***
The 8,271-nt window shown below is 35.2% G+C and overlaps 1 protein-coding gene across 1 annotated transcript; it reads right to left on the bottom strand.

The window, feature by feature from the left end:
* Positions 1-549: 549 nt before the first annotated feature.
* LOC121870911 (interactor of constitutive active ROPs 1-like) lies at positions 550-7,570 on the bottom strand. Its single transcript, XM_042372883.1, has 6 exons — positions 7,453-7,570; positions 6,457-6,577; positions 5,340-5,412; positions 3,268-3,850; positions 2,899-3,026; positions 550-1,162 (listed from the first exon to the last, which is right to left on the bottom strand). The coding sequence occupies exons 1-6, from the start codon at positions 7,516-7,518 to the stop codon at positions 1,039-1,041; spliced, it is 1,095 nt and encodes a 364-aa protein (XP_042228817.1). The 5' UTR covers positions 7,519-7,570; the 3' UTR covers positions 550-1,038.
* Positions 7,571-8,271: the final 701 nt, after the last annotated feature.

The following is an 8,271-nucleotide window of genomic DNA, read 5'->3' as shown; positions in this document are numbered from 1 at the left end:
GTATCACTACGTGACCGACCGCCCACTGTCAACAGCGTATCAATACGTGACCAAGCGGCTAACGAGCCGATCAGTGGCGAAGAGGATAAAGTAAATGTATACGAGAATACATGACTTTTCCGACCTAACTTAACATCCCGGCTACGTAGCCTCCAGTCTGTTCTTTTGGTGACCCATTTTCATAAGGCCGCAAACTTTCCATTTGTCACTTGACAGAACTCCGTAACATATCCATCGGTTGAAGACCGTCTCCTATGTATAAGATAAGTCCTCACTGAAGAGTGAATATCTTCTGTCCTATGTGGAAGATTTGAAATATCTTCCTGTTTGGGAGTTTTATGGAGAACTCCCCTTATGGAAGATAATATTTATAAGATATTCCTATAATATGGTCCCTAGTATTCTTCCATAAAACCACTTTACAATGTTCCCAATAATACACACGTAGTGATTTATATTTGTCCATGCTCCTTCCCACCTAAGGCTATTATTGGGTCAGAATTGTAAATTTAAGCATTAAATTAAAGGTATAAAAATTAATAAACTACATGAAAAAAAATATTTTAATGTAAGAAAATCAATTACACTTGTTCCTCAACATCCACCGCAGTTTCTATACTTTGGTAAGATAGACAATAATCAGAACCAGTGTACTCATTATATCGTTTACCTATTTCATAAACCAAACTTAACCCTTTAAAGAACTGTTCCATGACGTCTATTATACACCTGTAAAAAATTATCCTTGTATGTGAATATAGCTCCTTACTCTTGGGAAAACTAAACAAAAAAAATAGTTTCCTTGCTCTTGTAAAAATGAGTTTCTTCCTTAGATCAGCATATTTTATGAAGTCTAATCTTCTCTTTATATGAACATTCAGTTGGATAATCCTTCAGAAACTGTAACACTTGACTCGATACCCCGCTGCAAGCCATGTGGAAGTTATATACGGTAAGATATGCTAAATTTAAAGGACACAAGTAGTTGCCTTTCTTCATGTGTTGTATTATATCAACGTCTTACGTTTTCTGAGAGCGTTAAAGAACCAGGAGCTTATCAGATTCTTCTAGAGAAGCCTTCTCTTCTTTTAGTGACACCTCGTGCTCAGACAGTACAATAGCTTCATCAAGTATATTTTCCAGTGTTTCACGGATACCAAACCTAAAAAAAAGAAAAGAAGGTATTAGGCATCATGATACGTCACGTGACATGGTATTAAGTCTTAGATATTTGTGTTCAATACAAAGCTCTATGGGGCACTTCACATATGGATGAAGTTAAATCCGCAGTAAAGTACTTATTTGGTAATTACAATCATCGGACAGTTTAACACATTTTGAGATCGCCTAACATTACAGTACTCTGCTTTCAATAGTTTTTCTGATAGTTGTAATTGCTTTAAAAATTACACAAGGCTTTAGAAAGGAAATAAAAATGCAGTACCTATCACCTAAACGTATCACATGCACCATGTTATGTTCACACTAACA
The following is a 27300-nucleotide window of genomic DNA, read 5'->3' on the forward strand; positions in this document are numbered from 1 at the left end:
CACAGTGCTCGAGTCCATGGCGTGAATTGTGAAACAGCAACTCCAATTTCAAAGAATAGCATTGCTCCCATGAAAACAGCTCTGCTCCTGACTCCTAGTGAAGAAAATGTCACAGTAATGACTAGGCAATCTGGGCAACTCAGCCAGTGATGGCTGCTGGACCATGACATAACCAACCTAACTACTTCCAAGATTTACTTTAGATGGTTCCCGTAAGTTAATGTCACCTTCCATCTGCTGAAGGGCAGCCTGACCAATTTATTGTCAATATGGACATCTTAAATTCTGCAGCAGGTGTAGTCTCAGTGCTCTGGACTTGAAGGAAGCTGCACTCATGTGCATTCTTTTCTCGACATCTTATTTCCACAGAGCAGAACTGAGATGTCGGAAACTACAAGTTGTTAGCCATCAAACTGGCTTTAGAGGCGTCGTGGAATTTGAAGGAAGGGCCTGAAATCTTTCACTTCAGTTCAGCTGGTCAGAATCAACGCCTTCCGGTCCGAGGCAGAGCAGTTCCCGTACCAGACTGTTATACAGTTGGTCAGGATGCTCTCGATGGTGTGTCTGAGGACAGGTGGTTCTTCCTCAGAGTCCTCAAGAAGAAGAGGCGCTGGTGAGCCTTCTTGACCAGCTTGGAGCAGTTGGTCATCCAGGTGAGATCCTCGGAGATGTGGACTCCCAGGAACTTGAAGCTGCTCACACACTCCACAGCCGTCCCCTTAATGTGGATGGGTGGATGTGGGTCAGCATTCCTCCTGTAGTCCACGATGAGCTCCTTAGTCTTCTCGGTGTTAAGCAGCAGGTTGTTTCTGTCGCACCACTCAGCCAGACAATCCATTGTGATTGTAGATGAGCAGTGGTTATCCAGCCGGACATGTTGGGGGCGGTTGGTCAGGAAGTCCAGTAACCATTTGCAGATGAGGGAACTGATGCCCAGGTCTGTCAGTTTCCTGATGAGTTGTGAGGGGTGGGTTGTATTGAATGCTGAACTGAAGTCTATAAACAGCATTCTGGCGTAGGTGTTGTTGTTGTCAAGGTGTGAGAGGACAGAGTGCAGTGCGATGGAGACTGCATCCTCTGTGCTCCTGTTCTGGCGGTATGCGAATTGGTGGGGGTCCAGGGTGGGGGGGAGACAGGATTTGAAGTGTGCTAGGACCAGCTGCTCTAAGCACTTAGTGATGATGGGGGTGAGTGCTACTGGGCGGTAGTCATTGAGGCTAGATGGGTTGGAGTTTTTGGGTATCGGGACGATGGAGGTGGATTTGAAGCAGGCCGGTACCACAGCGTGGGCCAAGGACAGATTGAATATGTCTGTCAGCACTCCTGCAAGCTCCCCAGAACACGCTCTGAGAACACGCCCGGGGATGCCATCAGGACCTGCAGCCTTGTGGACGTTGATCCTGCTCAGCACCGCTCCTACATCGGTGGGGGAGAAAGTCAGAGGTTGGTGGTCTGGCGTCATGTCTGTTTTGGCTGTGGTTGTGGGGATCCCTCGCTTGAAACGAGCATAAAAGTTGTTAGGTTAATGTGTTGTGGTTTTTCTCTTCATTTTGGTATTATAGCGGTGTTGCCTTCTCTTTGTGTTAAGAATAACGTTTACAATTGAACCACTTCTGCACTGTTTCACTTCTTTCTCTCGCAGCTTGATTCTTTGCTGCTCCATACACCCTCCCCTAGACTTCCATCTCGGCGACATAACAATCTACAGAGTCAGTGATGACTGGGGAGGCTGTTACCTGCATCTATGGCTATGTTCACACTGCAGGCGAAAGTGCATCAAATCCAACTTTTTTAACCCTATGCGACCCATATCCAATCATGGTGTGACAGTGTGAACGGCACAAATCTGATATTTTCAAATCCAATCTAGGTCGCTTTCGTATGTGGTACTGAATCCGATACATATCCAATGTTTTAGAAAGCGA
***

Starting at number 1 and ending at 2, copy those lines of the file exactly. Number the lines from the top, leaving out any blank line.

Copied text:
The 8,271-nt window shown below is 35.2% G+C and overlaps 1 protein-coding gene across 1 annotated transcript; it reads right to left on the bottom strand.

The window, feature by feature from the left end: